Those who farmed the estates, of which he had the management, were treated with all the consideration due from a vigilant and moderate landlord ; and he enforced the necessity upon his officers of not suffering the church to be defiled by base or unjust gains. He ordered an exact account to be kept of all the sums received and expended, which was preserved for three hundred years afterwards in the Lateran, and esteemed a model of Christian economy. On the four great festivals of the church, he distributed their quarterly allowance to the clergy, to his domestics, to the monasteries, the churches, the places of burial, the almshouses, the hospitals of Rome, and the rest of the diocese. On the first day of every month, he distributed to the poor, according to the season, a stated portion of corn, wine, cheese, vegetables, oil, fish, fresh provisions, clothes, and money. His treasures were continually ready to satisfy the demands of indigence and merit. The distress of the sick and helpless, of strangers and pilgrims, was relieved by the bounty of each day and of every hour. Before he sat down to eat, he sent portions from his table to indigent people who were ashamed to appear. The misery of the times had reduced the nobles and matrons of Rome to accept the benevolence of the church ; three thousand virgins received their food and raiment from the hand of this benefactor, and many bishops of Italy having fled from the barbarians, took shelter within his hospitable threshold.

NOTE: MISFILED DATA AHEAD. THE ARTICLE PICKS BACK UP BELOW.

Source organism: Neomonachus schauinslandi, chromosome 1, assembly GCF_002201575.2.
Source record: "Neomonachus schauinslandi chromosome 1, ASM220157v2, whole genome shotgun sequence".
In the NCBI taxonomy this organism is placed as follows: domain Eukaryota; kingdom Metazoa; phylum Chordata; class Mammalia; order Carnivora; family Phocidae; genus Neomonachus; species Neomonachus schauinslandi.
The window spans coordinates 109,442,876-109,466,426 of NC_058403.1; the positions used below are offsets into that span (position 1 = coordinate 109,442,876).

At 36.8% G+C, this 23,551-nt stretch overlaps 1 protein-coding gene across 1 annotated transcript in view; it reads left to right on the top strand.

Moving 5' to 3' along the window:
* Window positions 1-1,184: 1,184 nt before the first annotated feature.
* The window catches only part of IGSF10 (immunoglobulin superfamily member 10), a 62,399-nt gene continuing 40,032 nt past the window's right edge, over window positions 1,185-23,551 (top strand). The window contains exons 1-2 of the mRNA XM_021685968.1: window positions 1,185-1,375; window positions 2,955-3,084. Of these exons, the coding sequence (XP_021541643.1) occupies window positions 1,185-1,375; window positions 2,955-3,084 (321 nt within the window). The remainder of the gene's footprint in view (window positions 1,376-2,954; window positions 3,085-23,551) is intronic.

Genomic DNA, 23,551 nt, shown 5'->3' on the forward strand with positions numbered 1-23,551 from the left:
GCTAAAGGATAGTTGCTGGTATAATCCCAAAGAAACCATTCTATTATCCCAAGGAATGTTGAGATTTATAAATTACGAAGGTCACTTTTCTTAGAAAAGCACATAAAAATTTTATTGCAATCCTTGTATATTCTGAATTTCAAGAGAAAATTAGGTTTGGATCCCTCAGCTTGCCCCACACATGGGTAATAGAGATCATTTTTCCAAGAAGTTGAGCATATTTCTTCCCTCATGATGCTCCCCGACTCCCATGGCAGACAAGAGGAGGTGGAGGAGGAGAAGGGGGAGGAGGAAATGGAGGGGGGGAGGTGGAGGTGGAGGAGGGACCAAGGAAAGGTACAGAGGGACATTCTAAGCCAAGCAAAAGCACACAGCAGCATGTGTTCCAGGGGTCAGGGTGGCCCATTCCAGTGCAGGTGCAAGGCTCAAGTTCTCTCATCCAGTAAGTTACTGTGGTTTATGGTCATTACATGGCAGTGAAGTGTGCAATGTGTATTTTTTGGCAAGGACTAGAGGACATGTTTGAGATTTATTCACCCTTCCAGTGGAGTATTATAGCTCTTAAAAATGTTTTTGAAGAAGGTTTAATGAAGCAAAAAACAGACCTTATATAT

6. Nothing delighted this good bishop more than to exercise his charitable disposition in such works of mercy. He pressed his agents to inform him of objects upon whom he might bestow his kindness, and loved to exceed the expectations of his petitioners. But while he abounded in benefactions, he would receive none himself. to refuse,” said he, writing to Felix, bishop of Messina, “presents which are expensive to the churches. Send to the other clergymen every year what is established by usage. But as I love not presents, I forbid you to send me any for the future. I thank you for the palm-trees which you sent

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me, but I have caused them to be sold, and have sent you the price of them."